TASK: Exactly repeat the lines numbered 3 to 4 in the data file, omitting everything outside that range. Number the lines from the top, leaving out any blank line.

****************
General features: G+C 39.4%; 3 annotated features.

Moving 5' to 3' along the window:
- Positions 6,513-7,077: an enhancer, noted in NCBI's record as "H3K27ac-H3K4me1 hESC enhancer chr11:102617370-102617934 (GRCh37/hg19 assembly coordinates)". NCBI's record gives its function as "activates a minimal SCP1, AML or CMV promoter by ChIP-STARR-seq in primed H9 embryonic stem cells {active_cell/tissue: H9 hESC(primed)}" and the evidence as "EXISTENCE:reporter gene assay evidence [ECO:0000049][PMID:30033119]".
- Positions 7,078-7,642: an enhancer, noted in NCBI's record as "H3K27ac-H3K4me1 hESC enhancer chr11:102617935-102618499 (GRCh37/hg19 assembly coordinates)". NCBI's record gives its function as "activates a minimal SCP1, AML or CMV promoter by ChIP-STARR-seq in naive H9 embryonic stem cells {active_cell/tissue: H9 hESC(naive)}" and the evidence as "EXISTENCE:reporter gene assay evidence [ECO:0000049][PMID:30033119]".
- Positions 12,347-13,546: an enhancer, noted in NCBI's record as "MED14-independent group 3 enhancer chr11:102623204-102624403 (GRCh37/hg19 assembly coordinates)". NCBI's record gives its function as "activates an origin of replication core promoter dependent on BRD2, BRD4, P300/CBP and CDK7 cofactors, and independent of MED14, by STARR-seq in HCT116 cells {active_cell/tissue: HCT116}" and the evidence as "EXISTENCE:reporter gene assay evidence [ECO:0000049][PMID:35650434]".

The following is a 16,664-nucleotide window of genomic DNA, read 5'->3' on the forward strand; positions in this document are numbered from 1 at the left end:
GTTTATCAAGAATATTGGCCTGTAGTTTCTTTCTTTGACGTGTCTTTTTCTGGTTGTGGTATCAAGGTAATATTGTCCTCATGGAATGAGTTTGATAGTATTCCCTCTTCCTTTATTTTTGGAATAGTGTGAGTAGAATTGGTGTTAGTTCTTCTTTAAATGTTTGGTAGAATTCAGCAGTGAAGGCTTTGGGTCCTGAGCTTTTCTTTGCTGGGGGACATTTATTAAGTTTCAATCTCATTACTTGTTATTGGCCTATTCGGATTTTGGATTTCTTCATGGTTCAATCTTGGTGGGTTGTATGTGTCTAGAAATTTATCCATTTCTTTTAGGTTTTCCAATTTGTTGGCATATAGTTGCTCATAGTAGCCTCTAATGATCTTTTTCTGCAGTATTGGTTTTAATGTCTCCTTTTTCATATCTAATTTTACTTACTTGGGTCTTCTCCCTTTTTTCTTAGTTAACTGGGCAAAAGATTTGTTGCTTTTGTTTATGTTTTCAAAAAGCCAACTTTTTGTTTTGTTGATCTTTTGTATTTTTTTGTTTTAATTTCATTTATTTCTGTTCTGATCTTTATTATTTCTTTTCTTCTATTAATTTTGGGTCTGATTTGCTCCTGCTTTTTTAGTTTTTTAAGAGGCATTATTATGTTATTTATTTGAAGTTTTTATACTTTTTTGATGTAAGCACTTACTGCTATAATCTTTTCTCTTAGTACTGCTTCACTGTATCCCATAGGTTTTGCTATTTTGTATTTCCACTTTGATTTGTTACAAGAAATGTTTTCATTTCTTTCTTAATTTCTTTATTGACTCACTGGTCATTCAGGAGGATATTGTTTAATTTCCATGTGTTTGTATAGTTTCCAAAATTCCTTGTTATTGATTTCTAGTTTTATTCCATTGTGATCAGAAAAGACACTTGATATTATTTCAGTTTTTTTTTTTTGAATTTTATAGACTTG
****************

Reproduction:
- Positions 6,513-7,077: an enhancer, noted in NCBI's record as "H3K27ac-H3K4me1 hESC enhancer chr11:102617370-102617934 (GRCh37/hg19 assembly coordinates)". NCBI's record gives its function as "activates a minimal SCP1, AML or CMV promoter by ChIP-STARR-seq in primed H9 embryonic stem cells {active_cell/tissue: H9 hESC(primed)}" and the evidence as "EXISTENCE:reporter gene assay evidence [ECO:0000049][PMID:30033119]".
- Positions 7,078-7,642: an enhancer, noted in NCBI's record as "H3K27ac-H3K4me1 hESC enhancer chr11:102617935-102618499 (GRCh37/hg19 assembly coordinates)". NCBI's record gives its function as "activates a minimal SCP1, AML or CMV promoter by ChIP-STARR-seq in naive H9 embryonic stem cells {active_cell/tissue: H9 hESC(naive)}" and the evidence as "EXISTENCE:reporter gene assay evidence [ECO:0000049][PMID:30033119]".